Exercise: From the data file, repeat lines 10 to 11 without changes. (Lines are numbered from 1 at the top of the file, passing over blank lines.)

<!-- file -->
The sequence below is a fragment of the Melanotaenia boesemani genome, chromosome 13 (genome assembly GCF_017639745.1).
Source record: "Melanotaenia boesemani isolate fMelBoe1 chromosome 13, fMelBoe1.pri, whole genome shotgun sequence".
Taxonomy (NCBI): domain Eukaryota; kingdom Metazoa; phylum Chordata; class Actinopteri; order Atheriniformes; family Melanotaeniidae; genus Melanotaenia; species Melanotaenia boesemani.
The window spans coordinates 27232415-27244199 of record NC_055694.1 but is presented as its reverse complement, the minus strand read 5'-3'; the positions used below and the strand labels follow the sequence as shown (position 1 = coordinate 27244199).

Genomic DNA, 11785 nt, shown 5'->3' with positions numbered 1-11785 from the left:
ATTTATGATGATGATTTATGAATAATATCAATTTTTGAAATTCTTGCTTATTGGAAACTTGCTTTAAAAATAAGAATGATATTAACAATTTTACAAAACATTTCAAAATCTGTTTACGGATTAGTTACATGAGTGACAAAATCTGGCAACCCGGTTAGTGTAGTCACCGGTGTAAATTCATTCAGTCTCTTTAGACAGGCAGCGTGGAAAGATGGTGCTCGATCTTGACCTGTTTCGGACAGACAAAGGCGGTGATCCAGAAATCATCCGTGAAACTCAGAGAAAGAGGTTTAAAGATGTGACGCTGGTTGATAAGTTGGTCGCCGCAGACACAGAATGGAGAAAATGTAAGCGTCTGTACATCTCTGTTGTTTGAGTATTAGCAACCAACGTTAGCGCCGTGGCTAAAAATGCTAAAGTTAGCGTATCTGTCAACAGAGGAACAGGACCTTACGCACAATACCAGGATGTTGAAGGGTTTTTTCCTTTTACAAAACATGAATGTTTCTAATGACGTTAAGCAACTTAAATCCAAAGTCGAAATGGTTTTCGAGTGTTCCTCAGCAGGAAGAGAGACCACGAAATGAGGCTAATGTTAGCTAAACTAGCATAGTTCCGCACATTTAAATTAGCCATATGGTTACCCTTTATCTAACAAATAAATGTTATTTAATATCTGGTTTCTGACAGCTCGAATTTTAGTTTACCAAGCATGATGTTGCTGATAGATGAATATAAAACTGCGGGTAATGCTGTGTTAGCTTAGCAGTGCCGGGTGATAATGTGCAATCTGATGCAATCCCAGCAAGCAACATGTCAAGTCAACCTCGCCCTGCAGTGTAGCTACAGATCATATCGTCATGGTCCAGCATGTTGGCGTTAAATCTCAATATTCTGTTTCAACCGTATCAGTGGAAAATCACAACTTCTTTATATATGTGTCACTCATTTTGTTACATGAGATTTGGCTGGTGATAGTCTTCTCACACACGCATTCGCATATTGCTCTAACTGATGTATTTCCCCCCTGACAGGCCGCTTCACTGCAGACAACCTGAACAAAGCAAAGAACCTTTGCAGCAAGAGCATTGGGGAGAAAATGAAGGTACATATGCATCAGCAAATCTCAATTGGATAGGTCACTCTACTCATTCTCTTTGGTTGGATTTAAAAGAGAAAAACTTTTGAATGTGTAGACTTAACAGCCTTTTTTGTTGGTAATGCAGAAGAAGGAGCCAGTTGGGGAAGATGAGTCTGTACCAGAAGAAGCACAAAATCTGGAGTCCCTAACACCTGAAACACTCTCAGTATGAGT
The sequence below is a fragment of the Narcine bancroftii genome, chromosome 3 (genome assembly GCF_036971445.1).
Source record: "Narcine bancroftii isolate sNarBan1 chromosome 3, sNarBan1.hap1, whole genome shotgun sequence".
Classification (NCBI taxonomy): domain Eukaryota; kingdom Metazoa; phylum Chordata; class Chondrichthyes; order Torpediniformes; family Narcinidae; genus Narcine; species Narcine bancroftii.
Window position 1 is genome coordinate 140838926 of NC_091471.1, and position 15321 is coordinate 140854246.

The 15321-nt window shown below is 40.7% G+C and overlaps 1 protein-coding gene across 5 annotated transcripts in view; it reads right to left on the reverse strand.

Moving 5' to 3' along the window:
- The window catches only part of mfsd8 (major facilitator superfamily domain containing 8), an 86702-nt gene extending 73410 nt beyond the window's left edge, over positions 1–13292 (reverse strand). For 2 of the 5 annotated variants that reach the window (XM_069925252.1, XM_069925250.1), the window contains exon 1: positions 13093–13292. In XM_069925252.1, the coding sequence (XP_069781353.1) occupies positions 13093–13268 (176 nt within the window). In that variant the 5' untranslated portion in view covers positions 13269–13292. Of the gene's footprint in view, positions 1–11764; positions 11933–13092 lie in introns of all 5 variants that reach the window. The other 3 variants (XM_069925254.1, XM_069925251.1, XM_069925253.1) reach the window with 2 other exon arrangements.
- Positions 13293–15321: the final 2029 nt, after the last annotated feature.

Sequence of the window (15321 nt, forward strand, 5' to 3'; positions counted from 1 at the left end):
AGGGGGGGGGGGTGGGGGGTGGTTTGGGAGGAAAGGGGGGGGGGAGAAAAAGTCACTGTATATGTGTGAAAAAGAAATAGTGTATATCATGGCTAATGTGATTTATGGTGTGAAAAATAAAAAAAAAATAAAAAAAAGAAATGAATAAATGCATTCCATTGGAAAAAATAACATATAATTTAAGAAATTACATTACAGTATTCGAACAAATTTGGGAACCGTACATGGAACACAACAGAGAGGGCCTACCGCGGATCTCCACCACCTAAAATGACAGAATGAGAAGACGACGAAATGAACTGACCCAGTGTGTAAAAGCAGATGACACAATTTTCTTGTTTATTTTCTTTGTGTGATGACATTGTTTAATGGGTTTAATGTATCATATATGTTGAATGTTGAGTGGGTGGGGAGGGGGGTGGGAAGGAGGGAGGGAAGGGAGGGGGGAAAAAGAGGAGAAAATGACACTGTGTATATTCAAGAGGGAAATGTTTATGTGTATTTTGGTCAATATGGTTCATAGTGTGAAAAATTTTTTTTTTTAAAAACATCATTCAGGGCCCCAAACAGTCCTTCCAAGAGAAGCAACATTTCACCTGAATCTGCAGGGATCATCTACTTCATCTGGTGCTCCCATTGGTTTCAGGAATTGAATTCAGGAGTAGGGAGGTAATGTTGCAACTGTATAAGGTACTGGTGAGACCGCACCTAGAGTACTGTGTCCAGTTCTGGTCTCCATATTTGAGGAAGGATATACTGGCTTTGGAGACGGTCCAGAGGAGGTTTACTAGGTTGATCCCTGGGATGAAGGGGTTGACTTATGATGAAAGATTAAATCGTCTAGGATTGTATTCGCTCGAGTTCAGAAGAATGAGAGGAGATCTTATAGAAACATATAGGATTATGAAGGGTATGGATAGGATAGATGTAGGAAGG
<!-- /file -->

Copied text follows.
Window position 1 is genome coordinate 140838926 of NC_091471.1, and position 15321 is coordinate 140854246.

The 15321-nt window shown below is 40.7% G+C and overlaps 1 protein-coding gene across 5 annotated transcripts in view; it reads right to left on the reverse strand.